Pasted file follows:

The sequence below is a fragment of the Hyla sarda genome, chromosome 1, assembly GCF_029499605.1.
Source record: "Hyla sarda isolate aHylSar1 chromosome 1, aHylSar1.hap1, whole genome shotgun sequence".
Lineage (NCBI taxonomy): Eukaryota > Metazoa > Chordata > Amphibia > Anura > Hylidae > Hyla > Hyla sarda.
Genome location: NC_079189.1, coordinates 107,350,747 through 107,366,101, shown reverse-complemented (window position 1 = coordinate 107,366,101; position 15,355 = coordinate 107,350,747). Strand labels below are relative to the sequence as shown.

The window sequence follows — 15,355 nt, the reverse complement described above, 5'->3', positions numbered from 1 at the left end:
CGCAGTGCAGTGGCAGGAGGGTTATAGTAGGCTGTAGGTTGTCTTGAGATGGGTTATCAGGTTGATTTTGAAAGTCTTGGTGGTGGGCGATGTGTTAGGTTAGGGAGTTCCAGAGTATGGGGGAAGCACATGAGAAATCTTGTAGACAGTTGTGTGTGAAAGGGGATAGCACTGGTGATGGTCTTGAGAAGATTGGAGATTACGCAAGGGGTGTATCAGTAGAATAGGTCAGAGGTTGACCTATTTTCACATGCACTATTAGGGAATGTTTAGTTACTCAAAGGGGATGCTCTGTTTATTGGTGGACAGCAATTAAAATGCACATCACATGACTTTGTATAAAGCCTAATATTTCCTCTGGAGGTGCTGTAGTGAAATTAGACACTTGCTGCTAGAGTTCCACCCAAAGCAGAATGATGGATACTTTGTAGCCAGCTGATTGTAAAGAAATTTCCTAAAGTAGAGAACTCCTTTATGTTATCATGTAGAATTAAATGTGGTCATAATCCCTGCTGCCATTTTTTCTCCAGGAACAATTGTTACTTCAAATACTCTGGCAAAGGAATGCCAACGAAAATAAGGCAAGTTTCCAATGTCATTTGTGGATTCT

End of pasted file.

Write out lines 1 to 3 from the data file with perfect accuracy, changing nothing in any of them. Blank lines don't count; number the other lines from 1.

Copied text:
The sequence below is a fragment of the Hyla sarda genome, chromosome 1, assembly GCF_029499605.1.
Source record: "Hyla sarda isolate aHylSar1 chromosome 1, aHylSar1.hap1, whole genome shotgun sequence".
Lineage (NCBI taxonomy): Eukaryota > Metazoa > Chordata > Amphibia > Anura > Hylidae > Hyla > Hyla sarda.